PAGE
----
Document Type : Case Report


Emergency Department, Hospital Kuala Lumpur, Malaysia


Introduction: Most household cleaners contain chlorine, an irritating chemical commonly used to purify water. The inhalation of chlorine causes chemical pneumonitis and the treatment of inhalation injuries from this chemical is difficult due to the lack of evidence and human studies. We will discuss a case of a man, who developed chemical pneumonitis after being exposed to chlorine fumes while cleaning swimming pool.
Case Presentation: A 30-year-old man showed up after being exposed to 33% hydrochloric fumes at work and developed coughing, sore throat, and dyspnea immediately. He received initial treatment at nearby clinic and referred to the emergency department (ED). In ED, he was in respiratory distress. His respiratory rate (RR) was 28 breaths per minute and oxygen saturation was 81% with a 15 L/min non-rebreathing mask. Lung auscultation showed crepitation in both lower zones with expiratory rhonchi. Noninvasive ventilation (NIV) support was initiated with continuous nebulization of salbutamol, ipratropium bromide, and sodium bicarbonate. His initial blood gases showed type 1 respiratory failure. He was then intubated for severe acute respiratory distress syndrome (ARDS). The patient was then admitted to the intensive care unit (ICU) for further treatment and discharged after 18 days of hospitalization.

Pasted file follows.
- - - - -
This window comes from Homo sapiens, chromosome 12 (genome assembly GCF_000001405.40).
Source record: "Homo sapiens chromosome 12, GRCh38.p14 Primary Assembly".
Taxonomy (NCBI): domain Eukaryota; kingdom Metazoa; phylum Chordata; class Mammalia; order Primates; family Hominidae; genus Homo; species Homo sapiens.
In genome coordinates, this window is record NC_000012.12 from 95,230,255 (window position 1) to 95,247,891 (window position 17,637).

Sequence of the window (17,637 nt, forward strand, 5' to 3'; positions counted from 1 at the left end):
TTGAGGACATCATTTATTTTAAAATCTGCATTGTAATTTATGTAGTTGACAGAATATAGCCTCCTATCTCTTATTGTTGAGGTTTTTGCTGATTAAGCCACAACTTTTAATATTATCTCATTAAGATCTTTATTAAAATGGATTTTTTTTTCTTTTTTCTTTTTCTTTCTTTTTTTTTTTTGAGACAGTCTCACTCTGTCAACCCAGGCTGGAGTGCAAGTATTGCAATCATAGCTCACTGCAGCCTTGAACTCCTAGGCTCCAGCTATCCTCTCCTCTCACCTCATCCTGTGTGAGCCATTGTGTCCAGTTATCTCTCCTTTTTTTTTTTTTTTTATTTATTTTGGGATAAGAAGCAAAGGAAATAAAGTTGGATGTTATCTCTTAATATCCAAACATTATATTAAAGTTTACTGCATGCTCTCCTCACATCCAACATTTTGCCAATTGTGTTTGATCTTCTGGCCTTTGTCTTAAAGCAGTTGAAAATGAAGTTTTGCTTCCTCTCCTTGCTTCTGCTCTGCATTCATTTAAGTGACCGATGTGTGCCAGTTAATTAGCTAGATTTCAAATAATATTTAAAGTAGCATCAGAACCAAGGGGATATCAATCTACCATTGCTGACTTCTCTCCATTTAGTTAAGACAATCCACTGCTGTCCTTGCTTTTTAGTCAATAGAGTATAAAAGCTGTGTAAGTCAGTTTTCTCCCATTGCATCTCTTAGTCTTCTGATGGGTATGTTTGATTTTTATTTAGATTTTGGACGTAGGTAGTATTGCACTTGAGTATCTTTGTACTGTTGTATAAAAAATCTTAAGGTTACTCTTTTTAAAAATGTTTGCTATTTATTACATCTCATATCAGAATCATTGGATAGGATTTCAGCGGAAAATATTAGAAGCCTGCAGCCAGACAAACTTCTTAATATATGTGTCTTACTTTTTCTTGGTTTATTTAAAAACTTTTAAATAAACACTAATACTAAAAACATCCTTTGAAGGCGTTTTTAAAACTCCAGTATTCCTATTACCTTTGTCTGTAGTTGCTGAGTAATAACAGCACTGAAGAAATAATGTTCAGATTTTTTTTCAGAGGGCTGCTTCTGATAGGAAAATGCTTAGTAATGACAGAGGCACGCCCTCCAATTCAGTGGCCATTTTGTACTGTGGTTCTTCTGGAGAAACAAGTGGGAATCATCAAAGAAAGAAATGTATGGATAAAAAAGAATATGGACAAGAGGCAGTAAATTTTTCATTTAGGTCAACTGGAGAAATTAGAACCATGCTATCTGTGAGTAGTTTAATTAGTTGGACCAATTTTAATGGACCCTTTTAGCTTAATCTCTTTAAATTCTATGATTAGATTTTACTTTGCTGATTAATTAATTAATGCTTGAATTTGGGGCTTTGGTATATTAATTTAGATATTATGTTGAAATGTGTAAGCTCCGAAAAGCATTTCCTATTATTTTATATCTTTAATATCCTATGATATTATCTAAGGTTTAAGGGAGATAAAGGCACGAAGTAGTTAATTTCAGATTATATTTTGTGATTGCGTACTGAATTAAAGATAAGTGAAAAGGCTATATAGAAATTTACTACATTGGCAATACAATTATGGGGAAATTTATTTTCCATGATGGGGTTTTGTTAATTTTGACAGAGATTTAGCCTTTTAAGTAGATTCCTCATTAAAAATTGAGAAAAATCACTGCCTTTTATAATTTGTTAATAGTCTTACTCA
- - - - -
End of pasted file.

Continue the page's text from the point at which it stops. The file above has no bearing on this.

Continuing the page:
Conclusion: Acute exposure to chemical irritants can cause asthma exacerbation, chronic bronchitis, bronchial hypersensitivity, and ARDS. There are no biomarkers for the inhalation of HCL gas. Medical history, clinical symptoms, and radiographic findings are decisive factors in the diagnosis. Treatment usually focuses on supportive care such as oxygen therapy, broncholytic therapy, and sodium bicarbonate, inhaled or systemic corticosteroids.


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